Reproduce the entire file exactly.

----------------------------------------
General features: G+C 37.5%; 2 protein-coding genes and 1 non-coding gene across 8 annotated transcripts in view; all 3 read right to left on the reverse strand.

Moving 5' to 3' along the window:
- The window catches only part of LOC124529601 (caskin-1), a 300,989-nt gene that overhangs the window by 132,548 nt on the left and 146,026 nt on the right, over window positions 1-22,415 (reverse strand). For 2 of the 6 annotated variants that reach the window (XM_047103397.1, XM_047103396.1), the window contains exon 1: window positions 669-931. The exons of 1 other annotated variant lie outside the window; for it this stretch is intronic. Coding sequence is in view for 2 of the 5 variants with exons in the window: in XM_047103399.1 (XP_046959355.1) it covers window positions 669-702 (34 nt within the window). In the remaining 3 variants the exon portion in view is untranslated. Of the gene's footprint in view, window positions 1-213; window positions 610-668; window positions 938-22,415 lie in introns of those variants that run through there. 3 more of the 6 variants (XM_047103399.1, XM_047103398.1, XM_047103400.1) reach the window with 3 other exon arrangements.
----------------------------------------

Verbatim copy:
General features: G+C 37.5%; 2 protein-coding genes and 1 non-coding gene across 8 annotated transcripts in view; all 3 read right to left on the reverse strand.

Moving 5' to 3' along the window:
- The window catches only part of LOC124529601 (caskin-1), a 300,989-nt gene that overhangs the window by 132,548 nt on the left and 146,026 nt on the right, over window positions 1-22,415 (reverse strand). For 2 of the 6 annotated variants that reach the window (XM_047103397.1, XM_047103396.1), the window contains exon 1: window positions 669-931. The exons of 1 other annotated variant lie outside the window; for it this stretch is intronic. Coding sequence is in view for 2 of the 5 variants with exons in the window: in XM_047103399.1 (XP_046959355.1) it covers window positions 669-702 (34 nt within the window). In the remaining 3 variants the exon portion in view is untranslated. Of the gene's footprint in view, window positions 1-213; window positions 610-668; window positions 938-22,415 lie in introns of those variants that run through there. 3 more of the 6 variants (XM_047103399.1, XM_047103398.1, XM_047103400.1) reach the window with 3 other exon arrangements.